The Ecclesiastical History of the English Nation

By Bede | Go to book overview

CHAPTER XXV.
HOW THE CONTROVERSY AROSE ABOUT THE DUE TIME OF KEEPING
EASTER, WITH THOSE THAT CAME OUT OF SCOTLAND.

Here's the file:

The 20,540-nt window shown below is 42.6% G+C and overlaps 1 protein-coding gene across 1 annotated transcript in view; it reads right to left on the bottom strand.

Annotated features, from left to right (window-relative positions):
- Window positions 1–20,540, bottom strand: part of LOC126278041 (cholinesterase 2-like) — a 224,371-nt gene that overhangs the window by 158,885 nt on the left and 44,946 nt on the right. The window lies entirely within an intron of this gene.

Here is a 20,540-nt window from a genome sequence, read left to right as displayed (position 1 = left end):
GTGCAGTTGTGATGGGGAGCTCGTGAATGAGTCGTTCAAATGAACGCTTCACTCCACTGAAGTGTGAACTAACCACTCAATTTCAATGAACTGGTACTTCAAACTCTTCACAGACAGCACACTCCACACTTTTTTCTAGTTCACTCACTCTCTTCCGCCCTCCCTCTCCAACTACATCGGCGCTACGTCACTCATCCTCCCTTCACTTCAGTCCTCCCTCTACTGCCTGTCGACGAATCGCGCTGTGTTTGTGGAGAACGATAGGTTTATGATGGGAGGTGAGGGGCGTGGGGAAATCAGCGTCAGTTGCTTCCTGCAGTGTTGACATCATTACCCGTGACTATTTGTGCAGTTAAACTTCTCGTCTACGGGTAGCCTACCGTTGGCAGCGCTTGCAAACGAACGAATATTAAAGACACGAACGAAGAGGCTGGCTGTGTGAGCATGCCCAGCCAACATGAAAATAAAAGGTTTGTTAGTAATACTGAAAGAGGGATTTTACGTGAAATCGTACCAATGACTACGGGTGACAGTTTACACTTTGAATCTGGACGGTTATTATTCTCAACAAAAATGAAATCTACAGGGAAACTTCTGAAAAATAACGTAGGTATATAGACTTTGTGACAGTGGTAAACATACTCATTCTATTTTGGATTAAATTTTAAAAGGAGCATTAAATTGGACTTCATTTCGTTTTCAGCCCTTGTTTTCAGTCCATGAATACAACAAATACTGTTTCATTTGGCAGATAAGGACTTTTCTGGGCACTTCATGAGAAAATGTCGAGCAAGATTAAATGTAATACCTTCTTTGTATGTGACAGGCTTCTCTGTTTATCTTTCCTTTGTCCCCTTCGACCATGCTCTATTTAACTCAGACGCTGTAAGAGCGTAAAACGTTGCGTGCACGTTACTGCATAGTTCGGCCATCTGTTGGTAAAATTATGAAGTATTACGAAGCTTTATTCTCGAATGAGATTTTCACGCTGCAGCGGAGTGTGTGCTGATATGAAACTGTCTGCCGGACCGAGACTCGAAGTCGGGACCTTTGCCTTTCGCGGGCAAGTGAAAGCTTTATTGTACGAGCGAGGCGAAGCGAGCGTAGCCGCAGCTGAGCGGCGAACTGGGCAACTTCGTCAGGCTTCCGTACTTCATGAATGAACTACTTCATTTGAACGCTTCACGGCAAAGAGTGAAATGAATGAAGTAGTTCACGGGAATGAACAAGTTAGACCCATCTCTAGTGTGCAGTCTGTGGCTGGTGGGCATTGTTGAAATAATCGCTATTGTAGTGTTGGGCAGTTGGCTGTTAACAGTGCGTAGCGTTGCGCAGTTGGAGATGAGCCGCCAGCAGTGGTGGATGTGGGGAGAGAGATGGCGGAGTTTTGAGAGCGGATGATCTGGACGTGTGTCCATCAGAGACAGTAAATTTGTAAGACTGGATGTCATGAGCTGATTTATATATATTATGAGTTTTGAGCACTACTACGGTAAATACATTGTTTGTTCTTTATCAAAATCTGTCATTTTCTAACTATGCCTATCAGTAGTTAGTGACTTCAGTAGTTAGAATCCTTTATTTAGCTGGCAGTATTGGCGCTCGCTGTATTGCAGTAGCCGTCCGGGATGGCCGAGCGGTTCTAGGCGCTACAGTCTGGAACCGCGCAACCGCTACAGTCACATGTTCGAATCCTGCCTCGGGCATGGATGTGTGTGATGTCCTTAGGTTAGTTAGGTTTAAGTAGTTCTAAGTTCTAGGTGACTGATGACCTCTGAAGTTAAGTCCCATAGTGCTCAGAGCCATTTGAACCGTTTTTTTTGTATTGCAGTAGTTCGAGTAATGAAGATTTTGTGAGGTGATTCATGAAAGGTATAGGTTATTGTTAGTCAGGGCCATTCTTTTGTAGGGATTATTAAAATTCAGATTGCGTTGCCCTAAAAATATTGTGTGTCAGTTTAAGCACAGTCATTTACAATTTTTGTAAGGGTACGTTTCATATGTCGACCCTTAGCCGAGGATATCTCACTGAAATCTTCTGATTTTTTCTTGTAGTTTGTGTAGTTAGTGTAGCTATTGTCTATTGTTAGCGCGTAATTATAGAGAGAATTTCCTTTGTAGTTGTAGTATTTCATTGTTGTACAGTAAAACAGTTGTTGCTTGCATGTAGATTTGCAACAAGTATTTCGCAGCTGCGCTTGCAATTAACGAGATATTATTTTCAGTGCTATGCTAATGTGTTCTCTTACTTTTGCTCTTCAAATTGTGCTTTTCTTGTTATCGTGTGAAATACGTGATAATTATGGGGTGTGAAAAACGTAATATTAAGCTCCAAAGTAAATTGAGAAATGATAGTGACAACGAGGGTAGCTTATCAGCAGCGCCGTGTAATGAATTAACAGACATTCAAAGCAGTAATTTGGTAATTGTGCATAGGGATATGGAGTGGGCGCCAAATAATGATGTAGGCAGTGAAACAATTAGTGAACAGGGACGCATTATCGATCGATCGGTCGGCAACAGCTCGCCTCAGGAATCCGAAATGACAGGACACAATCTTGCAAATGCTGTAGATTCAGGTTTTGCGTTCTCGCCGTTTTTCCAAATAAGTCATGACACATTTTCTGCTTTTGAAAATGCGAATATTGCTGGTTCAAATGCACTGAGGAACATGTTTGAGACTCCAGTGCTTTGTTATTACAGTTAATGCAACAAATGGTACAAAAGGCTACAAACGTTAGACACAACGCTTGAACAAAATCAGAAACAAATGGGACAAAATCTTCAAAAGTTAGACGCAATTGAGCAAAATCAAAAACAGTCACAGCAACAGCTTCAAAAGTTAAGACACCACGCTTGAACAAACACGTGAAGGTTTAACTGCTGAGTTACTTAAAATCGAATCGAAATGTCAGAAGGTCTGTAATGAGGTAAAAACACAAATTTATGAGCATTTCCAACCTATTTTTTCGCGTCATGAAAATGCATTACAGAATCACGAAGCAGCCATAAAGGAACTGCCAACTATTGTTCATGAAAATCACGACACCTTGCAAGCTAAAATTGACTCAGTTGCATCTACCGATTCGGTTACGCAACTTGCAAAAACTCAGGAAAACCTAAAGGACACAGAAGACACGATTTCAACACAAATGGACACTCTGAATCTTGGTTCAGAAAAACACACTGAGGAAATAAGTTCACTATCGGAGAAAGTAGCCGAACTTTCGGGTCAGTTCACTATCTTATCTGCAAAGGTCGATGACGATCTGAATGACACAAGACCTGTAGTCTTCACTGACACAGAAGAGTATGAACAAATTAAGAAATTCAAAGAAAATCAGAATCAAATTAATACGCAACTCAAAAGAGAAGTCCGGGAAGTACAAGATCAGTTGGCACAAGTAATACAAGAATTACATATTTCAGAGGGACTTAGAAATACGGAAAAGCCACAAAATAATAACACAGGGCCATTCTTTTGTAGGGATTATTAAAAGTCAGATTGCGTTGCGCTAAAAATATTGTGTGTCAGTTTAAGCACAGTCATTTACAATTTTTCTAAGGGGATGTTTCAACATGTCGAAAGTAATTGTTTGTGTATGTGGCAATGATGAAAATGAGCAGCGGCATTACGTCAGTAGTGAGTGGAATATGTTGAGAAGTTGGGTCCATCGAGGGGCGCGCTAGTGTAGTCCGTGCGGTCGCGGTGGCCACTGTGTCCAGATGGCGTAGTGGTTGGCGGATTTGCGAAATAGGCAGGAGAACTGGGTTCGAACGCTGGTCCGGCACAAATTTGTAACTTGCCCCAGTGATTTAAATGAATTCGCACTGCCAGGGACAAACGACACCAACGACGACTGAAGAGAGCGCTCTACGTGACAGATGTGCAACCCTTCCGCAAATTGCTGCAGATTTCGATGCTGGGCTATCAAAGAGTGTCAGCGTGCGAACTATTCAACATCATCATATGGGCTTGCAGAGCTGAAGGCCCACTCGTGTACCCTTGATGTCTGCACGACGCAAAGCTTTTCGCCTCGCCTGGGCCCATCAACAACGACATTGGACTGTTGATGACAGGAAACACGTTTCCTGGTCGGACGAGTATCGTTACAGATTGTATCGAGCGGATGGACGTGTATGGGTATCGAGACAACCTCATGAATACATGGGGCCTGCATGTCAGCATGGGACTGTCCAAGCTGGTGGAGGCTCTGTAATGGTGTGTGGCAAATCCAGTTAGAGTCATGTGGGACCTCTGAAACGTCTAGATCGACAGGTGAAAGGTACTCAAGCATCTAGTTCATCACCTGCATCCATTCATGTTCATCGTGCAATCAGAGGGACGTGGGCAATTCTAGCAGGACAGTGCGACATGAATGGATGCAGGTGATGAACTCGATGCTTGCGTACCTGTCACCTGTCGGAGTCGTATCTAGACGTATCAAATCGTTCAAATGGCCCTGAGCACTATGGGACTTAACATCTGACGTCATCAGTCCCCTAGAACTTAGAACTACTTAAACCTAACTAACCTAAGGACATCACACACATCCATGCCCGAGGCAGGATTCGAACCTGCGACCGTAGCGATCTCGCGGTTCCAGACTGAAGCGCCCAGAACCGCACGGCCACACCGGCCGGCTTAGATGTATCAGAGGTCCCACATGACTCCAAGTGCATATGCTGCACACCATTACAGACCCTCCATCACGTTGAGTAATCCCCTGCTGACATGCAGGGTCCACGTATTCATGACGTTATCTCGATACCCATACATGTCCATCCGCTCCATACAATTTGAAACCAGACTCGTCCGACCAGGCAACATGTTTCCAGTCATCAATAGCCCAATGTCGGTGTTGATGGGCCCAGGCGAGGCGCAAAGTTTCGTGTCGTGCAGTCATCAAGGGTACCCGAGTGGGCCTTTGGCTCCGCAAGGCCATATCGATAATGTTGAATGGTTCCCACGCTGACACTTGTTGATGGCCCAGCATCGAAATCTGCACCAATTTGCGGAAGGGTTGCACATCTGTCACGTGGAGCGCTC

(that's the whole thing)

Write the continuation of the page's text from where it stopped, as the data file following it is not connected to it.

In the meantime, Bishop Aidan being dead, Finan, who was ordained and sent by the Scots, succeeded him in the bishopric, and built a church in the Isle of Lindisfarn, the episcopal see; nevertheless, after the manner of the Scots, he made it, not of stone, but of hewn oak, and covered it with reeds; and the same was afterwards dedicated in honour of St. Peter the apostle, by the reverend Archbishop Theodorus. Eadberht, also bishop of that place, taking off the thatch, covered it, both the roof and the walls, with plates of lead. At this time, a great and frequent controversy happened about the observance of Easter; those that came from Kent or France affirming, that the Scots kept Easter-Sunday contrary to the custom of the universal Church. Among them was a most zealous defender of the true Easter, whose name was Roman, a Scot by nation, but instructed in ecclesiastical truth, either in France or Italy, who, disputing with Finan, convinced many, or at least induced them to make a more strict inquiry after the truth; yet he could not prevail upon Finan, but on the contrary made him the more inveterate by reproof, and a professed opposer of the truth, being of a hot and violent temper. James, formerly the deacon of the venerable Archbishop Paulinus, as has been said above, kept the true and Catholic Easter, with all those that he could persuade to adopt the right way. Queen Eanfleda and her followers also observed the same as she had seen practised in Kent, having with her a Kentish priest that followed the Catholic mode, whose name was Romanus. Thus it is said to have happened in those times that Easter was twice kept in one year; and that when the king, having ended the time of fasting kept his Easter, the

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